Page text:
Reviewed by GREG KING
Director: James Marsh
Stars: Eddie Redmayne, Felicity Jones, David Thewlis, Harry Lloyd, Charlie Cox, Emily Watson, Simon McBurney, Enzo Cilenti, Maxine Peake.
This biopic looks at the extraordinary life of iconic astrophysicist Stephen Hawking, who was, at the age of 21, diagnosed with the terminal amyotrophic lateral sclerosis – the fatal degenerative motor neurone disease (aka Lou Gehrig’s disease) – and given only two years to live. But Hawking had a determination and a never say die attitude, and was determined to prove much in the short time he had left. His brain was still active, even though his body became progressively more debilitated by the ravages of the terrible disease.
The film charts Hawking’s deterioration. After contracting pneumonia, Hawking lost his power of speech, but undeterred he worked with a speech therapist named Elaine, and was also given a robotic speech program that gave him that distinctive sound that is as much a part of his personality as the electric wheelchair.
He seemed to be galvanised by the death sentence and threw himself into his work, and over the next few years he devised a number of influential and groundbreaking theories about black holes, the origins of the universe, and string theory. He published books, including the best selling A Brief History Of Time in 1988, and received numerous awards and accolades for his work. And of course he is still alive fifty years after receiving that diagnosis.
But The Theory Of Everything is also a moving and tender love story, as it explores the relationship between Hawking and fellow Cambridge student Jane Wilde (played by Felicity Jones). She initially supported him as he broke new ground in scientific research and our understanding of the universe.
When Jane first agreed to marry Hawking she thought she would only have to deal with his illness for a couple of years. But as time went on she began to feel a little frustrated and increasingly trapped in the relationship. She joins a church choir where she meets piano teacher Jonathan (Charlie Cox), and a strong bond develops between them that eventually puts a strain on her marriage to Hawking.
The film itself is based on Jane’s book Travelling to Infinity: My Life with Stephen, so it explores many events from her perspective and softens some of the darker and more controversial aspects of their relationship. Apparently it took screenwriter Anthony McCarten three years to convince Jane to let him adapt her book for the screen. This is after all meant to be a crowd pleasing, feel good film. There is plenty of humour here too as Hawking retained a keen wit and sense of play despite his disease.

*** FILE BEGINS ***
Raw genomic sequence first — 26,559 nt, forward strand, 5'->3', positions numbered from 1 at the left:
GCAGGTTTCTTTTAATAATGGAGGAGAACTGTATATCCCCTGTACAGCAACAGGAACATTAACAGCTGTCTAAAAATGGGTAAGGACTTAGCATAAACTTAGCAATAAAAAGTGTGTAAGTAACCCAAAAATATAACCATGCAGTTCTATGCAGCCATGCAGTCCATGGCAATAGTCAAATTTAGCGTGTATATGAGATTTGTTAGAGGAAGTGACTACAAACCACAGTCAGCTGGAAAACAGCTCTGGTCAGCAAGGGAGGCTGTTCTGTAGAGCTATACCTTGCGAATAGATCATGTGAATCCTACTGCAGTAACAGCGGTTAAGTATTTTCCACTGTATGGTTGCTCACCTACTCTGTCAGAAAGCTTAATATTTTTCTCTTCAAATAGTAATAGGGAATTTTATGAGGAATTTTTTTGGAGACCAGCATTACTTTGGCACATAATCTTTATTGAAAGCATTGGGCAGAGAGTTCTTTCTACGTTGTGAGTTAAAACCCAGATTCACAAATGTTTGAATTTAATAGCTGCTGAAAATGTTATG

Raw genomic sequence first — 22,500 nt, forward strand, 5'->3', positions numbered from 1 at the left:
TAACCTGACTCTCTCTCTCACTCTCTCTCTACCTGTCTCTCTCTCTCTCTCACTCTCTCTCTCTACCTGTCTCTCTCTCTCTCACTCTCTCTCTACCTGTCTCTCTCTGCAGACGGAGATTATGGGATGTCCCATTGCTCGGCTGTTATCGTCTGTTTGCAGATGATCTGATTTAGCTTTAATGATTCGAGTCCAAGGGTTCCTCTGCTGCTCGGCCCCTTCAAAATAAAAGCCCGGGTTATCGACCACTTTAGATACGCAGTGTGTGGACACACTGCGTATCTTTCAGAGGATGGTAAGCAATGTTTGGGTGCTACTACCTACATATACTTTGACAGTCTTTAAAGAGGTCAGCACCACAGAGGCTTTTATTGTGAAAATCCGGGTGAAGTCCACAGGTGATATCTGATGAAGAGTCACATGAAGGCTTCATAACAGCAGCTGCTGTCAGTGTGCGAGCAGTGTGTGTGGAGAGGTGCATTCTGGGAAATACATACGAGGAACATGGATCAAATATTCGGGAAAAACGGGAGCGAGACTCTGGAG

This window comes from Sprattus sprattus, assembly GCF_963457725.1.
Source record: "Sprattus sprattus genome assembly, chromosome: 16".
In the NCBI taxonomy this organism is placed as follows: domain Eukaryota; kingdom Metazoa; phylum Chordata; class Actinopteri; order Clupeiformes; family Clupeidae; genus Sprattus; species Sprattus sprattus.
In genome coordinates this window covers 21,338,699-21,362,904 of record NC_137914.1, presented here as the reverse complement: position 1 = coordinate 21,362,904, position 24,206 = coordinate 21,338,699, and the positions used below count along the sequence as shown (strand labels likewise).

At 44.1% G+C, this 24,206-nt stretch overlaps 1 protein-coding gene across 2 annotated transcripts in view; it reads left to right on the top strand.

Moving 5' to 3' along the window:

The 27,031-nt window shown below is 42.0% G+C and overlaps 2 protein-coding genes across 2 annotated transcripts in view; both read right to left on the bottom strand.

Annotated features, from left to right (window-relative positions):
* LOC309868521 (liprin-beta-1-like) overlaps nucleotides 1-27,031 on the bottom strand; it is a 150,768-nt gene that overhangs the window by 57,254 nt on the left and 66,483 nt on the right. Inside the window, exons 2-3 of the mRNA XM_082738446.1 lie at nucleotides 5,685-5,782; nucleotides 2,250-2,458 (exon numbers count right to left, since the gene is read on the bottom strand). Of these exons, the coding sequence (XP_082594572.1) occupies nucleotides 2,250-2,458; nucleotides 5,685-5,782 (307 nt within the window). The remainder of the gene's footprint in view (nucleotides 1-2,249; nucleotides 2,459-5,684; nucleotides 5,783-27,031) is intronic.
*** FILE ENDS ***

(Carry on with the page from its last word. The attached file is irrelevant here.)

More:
In exploring the life of a gifted but flawed genius and his personal struggles with illness, The Theory Of Everything has some obvious parallels with Ron Howard’s Oscar winning A Beautiful Mind. And even though the film explores some ambitious scientific concepts, director James Marsh ensures that they are accessible to the audience, unlike the science and intellectual theories of the recent Interstellar, which left many scratching their heads.
Marsh comes from a background in documentaries (Man On Wire, Project Nim, etc), but he is also very capable of handling drama, as he proved with the dark psychological drama The King, and the tense IRA thriller Shadow Dancer. His direction here is sensitive and restrained, and he draws a superb performance from Eddie Redmayne (from Les Miserables, etc) who plays Hawking. Redmayne has done a lot of theatre and television work but is less well known for his film roles. Many will probably remember him from My Week With Marilyn, in which he played a love struck teen working on the set of the 1957 film The Prince And The Showgirl. Here he undergoes a remarkable physical transformation, with his body contorted and twisted to capture Hawking’s shrunken form.
Like Daniel Day Lewis with My Left Foot, this is a remarkable performance, and Redmayne totally inhabits the character of Hawking. Playing a character with a disability is often seen as Oscar bait material. On the strength of his work here though Redmayne must be considered a sure thing to collect the Oscar, having already earned a swag of awards for his performance.
Matching him is Jones, who delivers a heart wrenching but honest performance. She captures Jane’s strength and determination, her passionate nature and her tenacious efforts to retain her own sense of identity while dealing with the stress of caring for Hawking. But she also manages to convey that sense of frustration she feels at being trapped in a marriage.
The pair establish a powerful and touching chemistry and dynamic that elevates the film. David Thewlis is also very good as Hawking’s university professor, who encourages his pursuits.
Technical values are all first class, from Benoit Delhomme’s luminous cinematography to Johann Johannsson’s moving score.
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